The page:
After about a dozen or so sucks on the 25 mL, I wasn’t paying enough attention and did a 25-mL suck on the 1 mL pipette…almost inhaled the cotton ball and got a good mouthful of bacterial culture. Salty and a little yeasty.
    Luckily, I worked in a bacteriophage lab, so all of our bacterial strains were very well attenuated…no harm, no foul, and maybe just a titch more careful (for a few hours, anyways).
    Thanks for the post…it brought back memories.

  56. That is wild information! Never in my entire life in the lab did I imagine mouth pipetting! Great article. I will have to share this to my students! Thanks, btw.

  57. smistupot says:

    Thank you FP for such a great article.I worked in a university teaching hospital in the 1970’s in Blood Transfusion.There it was common for 2 of us to x/match at the same bench with our reagents on a cold tray between us.At that time we mouth pipetted saline to make up our working solution of in house AHG.It was then that the 2 of us (blokes) developed IM (glandular fever) He was courting at the time and I had been married for several years, therefore I blamed him for the contagious disease. At my age at the time it was something I wouldnt wish upon my worst enemy.I do know that mouth pipetting does still gone on in some labs and even a colleague of mine blames the loss of some teeth on this practice.!!!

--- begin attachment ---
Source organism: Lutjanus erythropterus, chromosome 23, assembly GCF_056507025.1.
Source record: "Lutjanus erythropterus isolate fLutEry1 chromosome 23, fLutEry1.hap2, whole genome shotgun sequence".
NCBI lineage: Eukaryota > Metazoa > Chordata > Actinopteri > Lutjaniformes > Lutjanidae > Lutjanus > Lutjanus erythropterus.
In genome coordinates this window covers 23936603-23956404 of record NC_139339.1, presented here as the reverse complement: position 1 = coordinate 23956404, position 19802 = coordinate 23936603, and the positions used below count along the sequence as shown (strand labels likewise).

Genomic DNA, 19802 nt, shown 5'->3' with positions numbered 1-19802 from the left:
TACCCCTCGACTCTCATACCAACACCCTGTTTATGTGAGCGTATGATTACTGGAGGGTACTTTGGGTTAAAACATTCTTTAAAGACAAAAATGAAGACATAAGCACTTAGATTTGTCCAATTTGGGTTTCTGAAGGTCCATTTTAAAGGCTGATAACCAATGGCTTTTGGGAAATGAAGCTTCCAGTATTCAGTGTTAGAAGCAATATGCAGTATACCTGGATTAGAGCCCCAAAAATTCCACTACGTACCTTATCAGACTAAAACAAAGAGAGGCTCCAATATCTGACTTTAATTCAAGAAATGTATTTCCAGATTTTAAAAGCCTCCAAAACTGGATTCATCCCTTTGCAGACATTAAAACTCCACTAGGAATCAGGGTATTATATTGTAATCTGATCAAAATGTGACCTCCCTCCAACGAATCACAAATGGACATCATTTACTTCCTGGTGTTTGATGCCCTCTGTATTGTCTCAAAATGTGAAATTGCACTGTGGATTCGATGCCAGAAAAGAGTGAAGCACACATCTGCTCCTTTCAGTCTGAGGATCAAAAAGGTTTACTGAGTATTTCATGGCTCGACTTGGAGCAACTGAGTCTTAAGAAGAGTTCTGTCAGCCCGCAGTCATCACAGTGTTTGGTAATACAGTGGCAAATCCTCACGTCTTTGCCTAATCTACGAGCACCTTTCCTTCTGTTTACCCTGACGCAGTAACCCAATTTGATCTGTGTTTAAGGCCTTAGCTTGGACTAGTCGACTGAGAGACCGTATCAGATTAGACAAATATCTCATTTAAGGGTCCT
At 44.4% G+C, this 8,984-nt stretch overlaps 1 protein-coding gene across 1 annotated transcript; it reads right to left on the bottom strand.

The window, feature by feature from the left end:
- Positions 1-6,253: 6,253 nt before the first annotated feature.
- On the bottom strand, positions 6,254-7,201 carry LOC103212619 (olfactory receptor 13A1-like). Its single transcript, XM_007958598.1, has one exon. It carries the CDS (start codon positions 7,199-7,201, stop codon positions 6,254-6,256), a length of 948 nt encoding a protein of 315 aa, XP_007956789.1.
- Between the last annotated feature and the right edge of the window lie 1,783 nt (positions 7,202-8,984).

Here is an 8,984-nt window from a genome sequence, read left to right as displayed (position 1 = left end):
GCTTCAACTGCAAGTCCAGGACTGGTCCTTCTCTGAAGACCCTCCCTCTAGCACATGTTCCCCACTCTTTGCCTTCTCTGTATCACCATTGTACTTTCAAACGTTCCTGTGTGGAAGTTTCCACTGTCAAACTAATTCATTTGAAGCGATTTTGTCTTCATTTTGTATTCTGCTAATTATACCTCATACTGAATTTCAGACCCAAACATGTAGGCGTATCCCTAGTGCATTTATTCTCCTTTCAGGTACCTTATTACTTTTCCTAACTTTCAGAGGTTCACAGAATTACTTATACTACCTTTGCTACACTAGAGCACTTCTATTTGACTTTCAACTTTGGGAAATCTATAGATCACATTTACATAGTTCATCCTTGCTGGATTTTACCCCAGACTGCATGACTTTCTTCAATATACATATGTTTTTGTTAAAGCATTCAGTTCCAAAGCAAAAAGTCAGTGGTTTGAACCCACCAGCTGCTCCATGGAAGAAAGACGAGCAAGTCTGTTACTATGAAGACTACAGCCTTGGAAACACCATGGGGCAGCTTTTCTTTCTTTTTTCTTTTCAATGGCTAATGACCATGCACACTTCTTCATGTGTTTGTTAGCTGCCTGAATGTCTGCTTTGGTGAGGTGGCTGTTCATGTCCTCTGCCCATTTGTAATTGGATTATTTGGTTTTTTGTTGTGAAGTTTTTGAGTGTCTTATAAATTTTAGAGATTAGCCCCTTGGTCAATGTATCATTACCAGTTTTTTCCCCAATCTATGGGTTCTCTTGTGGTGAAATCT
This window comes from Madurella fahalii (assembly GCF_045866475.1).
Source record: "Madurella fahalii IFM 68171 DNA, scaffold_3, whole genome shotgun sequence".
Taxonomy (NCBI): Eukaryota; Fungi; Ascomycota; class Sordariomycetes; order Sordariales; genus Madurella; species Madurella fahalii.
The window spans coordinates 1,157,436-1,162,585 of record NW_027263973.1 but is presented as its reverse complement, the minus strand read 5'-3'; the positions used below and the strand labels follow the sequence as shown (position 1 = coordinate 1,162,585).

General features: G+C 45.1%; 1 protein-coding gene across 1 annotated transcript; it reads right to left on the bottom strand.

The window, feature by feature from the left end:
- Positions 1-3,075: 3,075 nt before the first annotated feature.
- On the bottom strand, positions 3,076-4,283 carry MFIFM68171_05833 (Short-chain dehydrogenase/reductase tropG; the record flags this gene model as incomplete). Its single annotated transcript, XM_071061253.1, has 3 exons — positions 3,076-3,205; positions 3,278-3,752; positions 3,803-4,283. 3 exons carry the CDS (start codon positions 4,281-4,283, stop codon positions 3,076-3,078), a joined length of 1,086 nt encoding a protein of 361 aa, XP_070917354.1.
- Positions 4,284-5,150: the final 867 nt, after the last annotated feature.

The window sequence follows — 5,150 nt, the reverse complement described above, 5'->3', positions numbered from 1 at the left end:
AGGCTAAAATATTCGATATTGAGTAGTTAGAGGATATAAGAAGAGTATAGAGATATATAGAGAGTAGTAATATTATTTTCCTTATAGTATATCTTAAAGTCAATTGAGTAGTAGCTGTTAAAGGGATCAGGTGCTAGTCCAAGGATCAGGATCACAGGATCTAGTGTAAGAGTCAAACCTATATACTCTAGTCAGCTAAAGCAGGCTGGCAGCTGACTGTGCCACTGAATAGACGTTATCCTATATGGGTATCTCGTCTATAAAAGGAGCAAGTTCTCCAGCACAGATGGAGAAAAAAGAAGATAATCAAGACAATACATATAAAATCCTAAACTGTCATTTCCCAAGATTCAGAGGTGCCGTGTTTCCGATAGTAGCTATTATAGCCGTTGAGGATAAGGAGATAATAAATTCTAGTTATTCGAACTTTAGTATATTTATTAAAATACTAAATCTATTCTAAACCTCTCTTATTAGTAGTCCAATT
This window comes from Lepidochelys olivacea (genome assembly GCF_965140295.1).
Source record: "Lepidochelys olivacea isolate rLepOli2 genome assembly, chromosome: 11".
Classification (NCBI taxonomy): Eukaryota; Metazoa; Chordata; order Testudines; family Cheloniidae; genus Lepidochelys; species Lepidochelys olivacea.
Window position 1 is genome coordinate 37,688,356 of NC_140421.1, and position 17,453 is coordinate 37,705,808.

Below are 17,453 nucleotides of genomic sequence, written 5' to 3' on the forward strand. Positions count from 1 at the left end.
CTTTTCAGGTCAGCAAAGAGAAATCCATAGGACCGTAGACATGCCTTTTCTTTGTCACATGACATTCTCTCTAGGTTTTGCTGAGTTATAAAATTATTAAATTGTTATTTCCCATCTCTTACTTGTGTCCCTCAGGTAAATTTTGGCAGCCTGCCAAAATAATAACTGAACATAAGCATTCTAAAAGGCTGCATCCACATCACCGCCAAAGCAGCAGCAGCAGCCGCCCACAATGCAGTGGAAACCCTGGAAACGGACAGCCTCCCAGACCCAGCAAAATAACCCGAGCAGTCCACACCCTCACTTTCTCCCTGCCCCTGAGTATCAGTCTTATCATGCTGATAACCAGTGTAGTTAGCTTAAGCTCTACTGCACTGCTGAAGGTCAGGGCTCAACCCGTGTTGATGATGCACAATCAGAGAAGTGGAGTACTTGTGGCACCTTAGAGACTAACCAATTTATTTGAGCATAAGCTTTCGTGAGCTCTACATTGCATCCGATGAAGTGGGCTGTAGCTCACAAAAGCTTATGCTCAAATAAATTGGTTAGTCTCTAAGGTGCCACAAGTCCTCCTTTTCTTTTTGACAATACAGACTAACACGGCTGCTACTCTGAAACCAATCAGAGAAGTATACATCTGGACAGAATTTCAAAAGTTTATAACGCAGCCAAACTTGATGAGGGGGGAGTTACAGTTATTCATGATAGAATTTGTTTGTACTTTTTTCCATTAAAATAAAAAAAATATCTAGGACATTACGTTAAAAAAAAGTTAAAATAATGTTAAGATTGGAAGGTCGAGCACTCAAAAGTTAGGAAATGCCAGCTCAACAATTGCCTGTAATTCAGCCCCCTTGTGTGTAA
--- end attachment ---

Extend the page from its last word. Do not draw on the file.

58. John says:

    BioBlubb kicked off by saying surely tubing was available. In the 60s I saw the Senior Technician use tubing between his mouth and the capillary pipette when taking blood from babies’ fingers, but in this case precise measurement was not required and it would not have been possible. The rubber fillers suffered from a simlar problem, and for some years, until I was in a situation when repeating pipettes were accurate enough for my needs, I would use the rubber pipette filler to take the liquid well above the mark, then, rather than trust the rubber mechanism to hold the liquid reliably, quickly remove it and quickly substitute my finger, using it as in mouth pipetting – Normally I didn’t have to repeat the procedure more than once or twice before I got it right.
    Getting acid in your mouth gives the term “Molar Solution” a totally new meaning! But strangely, people who eschew mouth pipetting acid will still drink things like Coke or Pepsi.

  59. E O'Brien says:

    We still use glass volumetric pipettes as they give better precision for volumes over 1ml. automated pipettes for 10, 15, 20, 25 ,50 ml are not good for accurate preparation of calibrators. We stopped all mouth pipetting following the Howie report, we use the blue/green/red plastic filling devices to fill the pipette, but it is much easier to regulate the level pre dispense with a finger. At school (1968) we mouth pipetted, you learnt to watch what you were doing.